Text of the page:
With only 12 days to the World Expo 2010 in Shanghai you have probably seen images of the new Expo site with its amazing pavilions. But there is more going on in Shanghai in the last 2-3 years than the construction of Expo. Last month the main promenade in Shanghai known as the Bund or Waitan was recently reopened after a two years of renovation which involved removing the main elevated expressway onramp and constructing a new traffic tunnel under the fill length of the road and the pedestrian promenade was widened and extended.
The Bund is a historical piece of the city that has dramatically changed from in the last century from a mud flat riverbank with wooden planks for baording boats and ships whilst overlooking the opposite bank of farmland to becoming a thriving pedestrian promenade in front of buildings dating from 1880′s to 1930′s now overlooking a modern metropolis of contemporary architecture; most of which was built in the last decade.
The renovated Bund is 2000 metres long (1.25 miles) with three levels – roadside, promenade and lower level plazas beside the river. The new Bund has done away with the concrete upstand walls replaced with a curved balustrade which is more comfortable to lean against and watch the ships, barges and ferries go by whilst looking across at Lujiazui, the modern financial district.
The new expansive bund is accessed by long ramps that create dramatic sense of arrival to the promenade which is paved in light coloured large unit granite paving and timber paving replacing the small sized pink ceramic tile (installed in a 1993 renovation). The new design also includes some new wave like glass sculptural roofs that give a different architectural dynamic although they are placed at the south end to ensure an unobstructed view of the historical buildings.
The renovation of the Bund also includes renovated and new ferry terminal & jetties, a renovated weather station, thematic lighting and water sprays into the river. The lower roadside promenade and plazas are to include commercial shopping and restaurant areas.
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If you are coming for Expo or the 2010 IFLA Congress in Suzhou – the Bund is an interesting place to visit and take in the city. We will be featuring other posts about the changes that Shanghai has undergone in the last few years including Expo.
KCAP Architects & Planners has won the international competition to design a masterplan for Keqiao Water City in Shaoxing, China. The 45 ha site, which is currently occupied by redundant textile industry and residences, will be redeveloped for residential use with community functions and sport and commercial facilities in a landscaped setting of waterland, parks and gardens. KCAP’s masterplan design has been chosen as winner out of 3 international entries.
Keqiao is the major development area of Zhejiang province, occupying a strategic location between Shaoxing, a city of 3 million inhabitants, and Hangzhou, close to Xaoshan airport and along the highway to larger local cities and further to Shanghai. With its unique landscape of lakes, canals and rocks it forms a setting of scenic beauty. The area will become a recreational centre and will give new development impulses for the entire region.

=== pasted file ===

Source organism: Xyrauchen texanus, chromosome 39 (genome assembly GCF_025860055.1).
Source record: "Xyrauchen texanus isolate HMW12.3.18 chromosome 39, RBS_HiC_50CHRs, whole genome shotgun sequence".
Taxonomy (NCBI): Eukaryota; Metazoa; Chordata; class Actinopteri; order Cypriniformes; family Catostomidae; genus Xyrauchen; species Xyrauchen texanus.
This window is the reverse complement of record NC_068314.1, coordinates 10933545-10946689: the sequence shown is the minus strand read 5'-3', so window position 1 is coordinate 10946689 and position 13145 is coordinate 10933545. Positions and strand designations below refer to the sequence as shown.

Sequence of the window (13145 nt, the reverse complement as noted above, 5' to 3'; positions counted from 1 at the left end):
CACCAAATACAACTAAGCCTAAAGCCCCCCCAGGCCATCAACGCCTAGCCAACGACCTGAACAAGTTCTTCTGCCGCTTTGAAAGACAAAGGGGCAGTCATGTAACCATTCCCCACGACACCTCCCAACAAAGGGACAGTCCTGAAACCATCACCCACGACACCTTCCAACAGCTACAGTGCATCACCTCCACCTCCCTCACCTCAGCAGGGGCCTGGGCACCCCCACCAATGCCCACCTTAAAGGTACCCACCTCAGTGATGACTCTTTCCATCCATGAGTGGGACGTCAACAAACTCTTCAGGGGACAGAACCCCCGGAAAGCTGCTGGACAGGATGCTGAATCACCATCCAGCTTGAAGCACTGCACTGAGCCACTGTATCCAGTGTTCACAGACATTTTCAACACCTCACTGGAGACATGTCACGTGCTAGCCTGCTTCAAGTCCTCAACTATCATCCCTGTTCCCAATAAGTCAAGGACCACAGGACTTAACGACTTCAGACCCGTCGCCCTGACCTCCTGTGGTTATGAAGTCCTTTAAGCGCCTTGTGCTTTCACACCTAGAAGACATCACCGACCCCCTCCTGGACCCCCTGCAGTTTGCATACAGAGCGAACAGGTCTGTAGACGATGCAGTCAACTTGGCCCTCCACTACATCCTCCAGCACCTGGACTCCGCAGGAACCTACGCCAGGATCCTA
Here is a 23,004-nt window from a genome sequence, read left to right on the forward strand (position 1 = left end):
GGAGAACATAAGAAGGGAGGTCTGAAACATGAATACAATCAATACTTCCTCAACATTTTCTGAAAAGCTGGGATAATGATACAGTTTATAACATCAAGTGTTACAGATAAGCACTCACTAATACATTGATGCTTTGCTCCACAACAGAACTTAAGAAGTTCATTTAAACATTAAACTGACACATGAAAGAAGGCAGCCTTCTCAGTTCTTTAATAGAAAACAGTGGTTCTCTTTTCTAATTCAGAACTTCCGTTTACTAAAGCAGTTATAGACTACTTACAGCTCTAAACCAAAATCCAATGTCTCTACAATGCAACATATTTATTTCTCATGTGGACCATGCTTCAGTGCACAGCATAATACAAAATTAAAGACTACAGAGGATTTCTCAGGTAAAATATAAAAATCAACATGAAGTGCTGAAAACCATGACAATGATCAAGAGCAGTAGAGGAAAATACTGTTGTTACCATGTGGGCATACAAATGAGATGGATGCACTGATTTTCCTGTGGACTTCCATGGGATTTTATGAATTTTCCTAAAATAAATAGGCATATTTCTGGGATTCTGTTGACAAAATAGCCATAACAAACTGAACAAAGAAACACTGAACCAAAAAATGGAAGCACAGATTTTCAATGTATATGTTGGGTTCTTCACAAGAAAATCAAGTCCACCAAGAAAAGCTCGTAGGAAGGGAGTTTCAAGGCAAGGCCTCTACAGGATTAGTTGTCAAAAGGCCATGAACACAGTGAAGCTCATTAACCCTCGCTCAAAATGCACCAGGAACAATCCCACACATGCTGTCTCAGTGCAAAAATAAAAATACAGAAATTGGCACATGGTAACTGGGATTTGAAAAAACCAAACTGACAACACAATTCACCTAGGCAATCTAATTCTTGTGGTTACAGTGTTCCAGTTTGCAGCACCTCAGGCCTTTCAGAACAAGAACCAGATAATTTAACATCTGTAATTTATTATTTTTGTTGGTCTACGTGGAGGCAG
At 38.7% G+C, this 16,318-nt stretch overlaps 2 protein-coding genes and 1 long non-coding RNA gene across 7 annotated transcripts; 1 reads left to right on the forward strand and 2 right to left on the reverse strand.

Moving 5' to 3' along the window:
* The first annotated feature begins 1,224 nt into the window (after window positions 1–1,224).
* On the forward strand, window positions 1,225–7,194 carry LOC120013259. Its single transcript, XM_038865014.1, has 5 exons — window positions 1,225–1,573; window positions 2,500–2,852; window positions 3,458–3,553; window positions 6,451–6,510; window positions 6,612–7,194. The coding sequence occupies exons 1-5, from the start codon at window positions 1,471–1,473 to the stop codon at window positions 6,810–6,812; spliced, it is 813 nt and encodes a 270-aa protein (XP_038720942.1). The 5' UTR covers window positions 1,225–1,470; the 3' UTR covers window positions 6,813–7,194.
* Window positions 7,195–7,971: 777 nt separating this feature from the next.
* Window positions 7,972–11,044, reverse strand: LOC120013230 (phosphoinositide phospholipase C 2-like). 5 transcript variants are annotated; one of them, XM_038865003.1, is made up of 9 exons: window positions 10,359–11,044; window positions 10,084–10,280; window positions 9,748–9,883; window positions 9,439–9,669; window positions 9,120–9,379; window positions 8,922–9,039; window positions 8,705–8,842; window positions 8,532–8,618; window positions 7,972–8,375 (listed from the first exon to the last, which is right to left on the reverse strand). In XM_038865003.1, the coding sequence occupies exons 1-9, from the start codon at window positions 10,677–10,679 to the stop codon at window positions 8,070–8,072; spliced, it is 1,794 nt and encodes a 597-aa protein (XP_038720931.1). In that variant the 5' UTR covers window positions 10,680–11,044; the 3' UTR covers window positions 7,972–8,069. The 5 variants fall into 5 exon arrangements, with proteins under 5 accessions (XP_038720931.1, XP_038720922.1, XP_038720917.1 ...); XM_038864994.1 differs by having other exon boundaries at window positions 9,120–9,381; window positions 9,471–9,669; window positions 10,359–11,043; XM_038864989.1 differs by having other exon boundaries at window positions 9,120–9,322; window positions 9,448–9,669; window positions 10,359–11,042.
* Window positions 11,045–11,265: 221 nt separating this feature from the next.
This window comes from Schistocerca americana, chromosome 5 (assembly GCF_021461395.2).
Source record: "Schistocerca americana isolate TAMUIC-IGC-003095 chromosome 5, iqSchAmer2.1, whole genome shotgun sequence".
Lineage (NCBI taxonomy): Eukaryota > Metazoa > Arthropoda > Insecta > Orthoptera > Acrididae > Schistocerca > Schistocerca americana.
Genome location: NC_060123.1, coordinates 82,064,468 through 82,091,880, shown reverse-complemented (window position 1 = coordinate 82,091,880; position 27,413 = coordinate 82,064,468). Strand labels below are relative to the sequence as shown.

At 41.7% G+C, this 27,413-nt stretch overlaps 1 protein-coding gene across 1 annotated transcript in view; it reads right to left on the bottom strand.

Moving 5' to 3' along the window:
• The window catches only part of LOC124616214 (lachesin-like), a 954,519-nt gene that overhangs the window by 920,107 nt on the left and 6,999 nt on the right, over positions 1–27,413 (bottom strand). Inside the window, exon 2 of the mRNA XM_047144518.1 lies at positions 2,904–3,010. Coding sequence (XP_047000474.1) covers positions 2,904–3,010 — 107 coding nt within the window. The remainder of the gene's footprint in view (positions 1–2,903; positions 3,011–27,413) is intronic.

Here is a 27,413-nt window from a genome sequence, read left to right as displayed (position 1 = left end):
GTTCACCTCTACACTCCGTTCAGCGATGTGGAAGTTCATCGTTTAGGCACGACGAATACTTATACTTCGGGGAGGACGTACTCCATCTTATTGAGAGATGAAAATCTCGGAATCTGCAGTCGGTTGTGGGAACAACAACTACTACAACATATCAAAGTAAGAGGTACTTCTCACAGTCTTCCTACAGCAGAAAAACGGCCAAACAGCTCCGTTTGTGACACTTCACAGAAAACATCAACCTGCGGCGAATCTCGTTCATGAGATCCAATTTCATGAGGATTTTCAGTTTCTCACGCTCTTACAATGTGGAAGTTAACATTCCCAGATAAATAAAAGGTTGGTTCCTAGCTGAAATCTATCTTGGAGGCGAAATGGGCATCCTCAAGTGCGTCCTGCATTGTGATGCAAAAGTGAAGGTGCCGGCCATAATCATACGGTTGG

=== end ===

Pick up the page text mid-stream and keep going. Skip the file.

KCAP’s masterplan introduces a landscape framework formed by different conditions found on the site such as the two lakes with their waterfronts, the canal and road system, the green spaces and the bridges. Enriched with carefully designed elements like public squares, parks, roads and paths a continuous landscape fabric is established which ties the entire development together.
KCAP will elaborate the winning masterplan scheme throughout 2010 in close cooperation with Shaoxing developer Gemdale and the local authorities. The first projects are estimated to start construction in 2011. ‘Working on this project is a great opportunity for us. It is an important stepping stone for our growing portfolio in China,’ says Markus Appenzeller, director of international projects of KCAP.
NBBJ, a global architecture and design firm, and Chan Krieger Sieniewicz, internationally-known for urban design and architecture excellence, announced today a merger of the two firms that will create an integrated team of over 700 architects, landscape architects, urban designers, planners and interior designers.
The Chan Krieger Sieniewicz team, including its five principals, will continue in their current roles. As part of the transition to the NBBJ name, the Cambridge office will operate as Chan Krieger NBBJ.
The merger gives NBBJ, which already operates a project office in Boston, a larger presence in New England. The Seattle-based firm has offices in several U.S. cities, including Columbus, Los Angeles, New York, San Francisco and Seattle. Overseas offices include London, Beijing, Shanghai and Dubai.
Yesterday the Shanghai Daily reported that planners for Shanghai’s Minhang district plan to add 6,500 bikes over the next 5 years due to the popularity of the existing 3,500 free bike service. Since the service started 10,000 residents have applied for the service.
The article also quoted Wu Zhongquan, a Minhang construction commission official as saying
the free-bike program is meant to solve the problem of the final trip home after alighting from public transport.
Traffic planners call this stage “the very last 3 kilometers” from homes or schools to traffic hubs.
ZHANGJIANG High-Tech Park in Shanghai plans to make 5,000 rental bikes available by early-2010 to help workers in the park travel between the Metro Station and offices. The 150 bike rental stations will be positioned every 300 meters in the 25 square kilometer area. The project is to stated in October 2008 with 2 rental stations and 20 bikes now the park has 600 bikes with 50 stations. The bikes are free for the first half hour and then 1 to 3 yuan (15 to 45 US cents) per hour for more time.